1. H. Wayne House and Thomas D. Ice, Dominion Theology: Blessing or Curse? (Portland, OR: Multnomah, 1988), 220.
2. There seems to be a distinction necessary here between the kingdom’s coming (which in Luke 17:20-21 is subtle and present, see later discussion) and the kingdom’s coming “with power” (which comes in the destruction of the temple in a very dramatic way in the near future from Christ’s perspective).
Christ, Politics, and Humiliation in Dispensationalism
In my previous newsletter I began a consideration of some of the leading errors in classic dispensationalism. I opened with a presentation of the Christological distortions inherent in the system — which is significant in that Christ lies at the very center of Christianity. I will conclude my concern with those Christological distortions in this newsletter.
“Christ’s Rule is Political”
Dispensationalism posits a carnal and political kingdom, rather than a spiritual and redemptive one. Dispensationalism has Christ on a physical throne in earthly Jerusalem administering the day-to-day political affairs of the world during their earthly millennium. Citing Thomas Ice again, we learn: “Then God’s will in heaven will be brought to earth. But not until Christ rules physically from Jerusalem.”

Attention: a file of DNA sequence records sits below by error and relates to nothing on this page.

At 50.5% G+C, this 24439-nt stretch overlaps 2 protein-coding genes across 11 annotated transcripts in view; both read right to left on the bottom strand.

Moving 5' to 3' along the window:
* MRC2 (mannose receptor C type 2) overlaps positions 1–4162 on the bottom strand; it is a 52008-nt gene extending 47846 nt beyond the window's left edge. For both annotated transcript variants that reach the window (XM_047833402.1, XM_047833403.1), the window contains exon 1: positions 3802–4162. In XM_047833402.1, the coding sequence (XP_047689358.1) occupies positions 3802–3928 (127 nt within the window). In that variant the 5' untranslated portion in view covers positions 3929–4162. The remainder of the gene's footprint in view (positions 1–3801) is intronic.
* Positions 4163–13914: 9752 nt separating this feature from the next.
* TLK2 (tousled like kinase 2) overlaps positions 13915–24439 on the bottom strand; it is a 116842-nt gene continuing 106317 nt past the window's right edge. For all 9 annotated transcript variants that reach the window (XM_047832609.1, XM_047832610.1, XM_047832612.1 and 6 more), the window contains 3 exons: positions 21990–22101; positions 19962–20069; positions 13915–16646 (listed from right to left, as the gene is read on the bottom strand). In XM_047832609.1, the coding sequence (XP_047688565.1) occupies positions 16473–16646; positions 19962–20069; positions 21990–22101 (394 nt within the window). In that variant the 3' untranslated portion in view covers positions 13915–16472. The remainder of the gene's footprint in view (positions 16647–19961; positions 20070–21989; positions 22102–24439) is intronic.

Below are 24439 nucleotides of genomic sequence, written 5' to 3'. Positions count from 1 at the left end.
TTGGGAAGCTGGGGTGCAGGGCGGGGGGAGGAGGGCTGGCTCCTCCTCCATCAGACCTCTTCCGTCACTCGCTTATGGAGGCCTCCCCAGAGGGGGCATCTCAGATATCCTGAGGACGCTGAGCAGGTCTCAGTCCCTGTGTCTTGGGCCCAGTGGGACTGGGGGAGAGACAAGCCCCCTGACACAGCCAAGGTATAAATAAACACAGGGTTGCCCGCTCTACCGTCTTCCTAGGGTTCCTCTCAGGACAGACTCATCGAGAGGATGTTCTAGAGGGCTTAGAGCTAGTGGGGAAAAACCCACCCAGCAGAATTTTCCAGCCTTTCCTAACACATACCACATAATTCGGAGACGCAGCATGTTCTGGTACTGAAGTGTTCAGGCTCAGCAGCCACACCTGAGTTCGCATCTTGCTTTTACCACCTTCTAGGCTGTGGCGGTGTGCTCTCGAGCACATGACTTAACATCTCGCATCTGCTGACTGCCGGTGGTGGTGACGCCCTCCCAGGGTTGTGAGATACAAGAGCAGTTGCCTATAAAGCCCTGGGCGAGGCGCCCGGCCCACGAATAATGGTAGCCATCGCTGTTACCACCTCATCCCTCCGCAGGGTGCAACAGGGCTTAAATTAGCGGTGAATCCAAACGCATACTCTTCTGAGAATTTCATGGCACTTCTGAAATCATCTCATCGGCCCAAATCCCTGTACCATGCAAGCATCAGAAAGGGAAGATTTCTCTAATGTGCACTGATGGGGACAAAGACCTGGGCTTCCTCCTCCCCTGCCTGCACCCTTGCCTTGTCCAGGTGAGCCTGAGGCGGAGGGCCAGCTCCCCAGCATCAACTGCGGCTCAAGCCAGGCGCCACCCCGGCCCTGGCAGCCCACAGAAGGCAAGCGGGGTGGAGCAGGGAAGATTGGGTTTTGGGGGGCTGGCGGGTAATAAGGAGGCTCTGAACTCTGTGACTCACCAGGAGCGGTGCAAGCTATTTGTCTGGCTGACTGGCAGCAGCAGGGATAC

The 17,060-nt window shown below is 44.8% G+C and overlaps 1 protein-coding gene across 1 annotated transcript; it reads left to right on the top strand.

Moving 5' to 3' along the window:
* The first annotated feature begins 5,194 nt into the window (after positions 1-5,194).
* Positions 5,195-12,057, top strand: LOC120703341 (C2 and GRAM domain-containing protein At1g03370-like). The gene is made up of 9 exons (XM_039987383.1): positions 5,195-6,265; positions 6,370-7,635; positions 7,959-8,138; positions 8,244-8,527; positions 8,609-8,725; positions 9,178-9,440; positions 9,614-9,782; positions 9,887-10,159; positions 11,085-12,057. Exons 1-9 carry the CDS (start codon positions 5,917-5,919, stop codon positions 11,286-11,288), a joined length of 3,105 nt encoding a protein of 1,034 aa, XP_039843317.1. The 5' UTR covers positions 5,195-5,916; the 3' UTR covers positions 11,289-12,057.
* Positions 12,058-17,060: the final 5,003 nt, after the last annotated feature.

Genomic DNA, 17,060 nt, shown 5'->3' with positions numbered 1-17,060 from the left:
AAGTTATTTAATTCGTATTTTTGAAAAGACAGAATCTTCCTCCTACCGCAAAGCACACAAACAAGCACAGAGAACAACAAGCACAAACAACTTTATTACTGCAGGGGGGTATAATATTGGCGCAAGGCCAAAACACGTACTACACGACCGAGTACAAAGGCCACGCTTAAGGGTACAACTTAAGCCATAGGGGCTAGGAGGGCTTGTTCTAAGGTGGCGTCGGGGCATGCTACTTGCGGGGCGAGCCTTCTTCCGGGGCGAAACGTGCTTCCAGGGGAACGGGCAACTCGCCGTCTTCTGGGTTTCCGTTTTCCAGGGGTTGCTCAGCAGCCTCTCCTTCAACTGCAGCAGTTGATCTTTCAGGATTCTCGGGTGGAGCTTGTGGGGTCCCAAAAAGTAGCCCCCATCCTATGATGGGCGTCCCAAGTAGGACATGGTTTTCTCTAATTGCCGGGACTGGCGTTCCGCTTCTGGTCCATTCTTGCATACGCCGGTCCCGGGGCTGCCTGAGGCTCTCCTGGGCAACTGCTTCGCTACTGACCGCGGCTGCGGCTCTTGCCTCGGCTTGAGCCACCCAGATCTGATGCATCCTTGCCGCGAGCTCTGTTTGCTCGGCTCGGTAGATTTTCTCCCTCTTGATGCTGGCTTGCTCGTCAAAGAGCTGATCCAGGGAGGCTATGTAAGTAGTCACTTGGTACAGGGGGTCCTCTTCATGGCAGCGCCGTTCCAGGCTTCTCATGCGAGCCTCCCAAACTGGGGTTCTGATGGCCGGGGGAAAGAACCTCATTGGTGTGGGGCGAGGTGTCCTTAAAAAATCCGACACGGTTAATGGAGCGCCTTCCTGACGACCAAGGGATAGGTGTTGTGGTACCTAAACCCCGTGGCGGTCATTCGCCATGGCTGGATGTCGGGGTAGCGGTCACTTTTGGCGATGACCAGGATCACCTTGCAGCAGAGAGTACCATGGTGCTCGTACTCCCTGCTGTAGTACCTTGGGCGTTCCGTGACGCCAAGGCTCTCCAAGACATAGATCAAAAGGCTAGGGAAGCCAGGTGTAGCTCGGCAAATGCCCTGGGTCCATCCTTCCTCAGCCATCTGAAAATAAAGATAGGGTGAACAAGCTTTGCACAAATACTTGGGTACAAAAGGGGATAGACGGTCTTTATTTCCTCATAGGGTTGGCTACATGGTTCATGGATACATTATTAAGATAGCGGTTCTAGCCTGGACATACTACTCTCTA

But Christ and the New Testament writers clearly discount such a notion. Contrary to such an idea, they teach that His kingdom is a spiritual kingdom rooted in the heart (although not denying its external impact). In fact, in Luke 17:20–21 Christ contradicted the Zionist tendencies of many first-century Jews when He denied a future earthly, political kingdom introduced by catastrophic intervention: “Now having been questioned by the Pharisees as to when the kingdom of God was coming, He answered them and said, ‘The kingdom of God is not coming with signs to be observed; nor will they say, “Look, here it is!” or, “There it is!” For behold, the kingdom of God is in your midst.’”
When Christ stood before Pilate, He repeated the same truth. In John 18:36 we read: “My kingdom is not of this world: if my kingdom were of this world, then would my servants fight.” His was not a political kingdom like that of Caesar’s, requiring an army. This probably explains why He asked Pilate where he got his information (John 18:33, 34): Had he heard it from the Jews, Pilate would have heard a misconception of the nature of the kingdom; had he heard Jesus say it, he should have known what Jesus intended.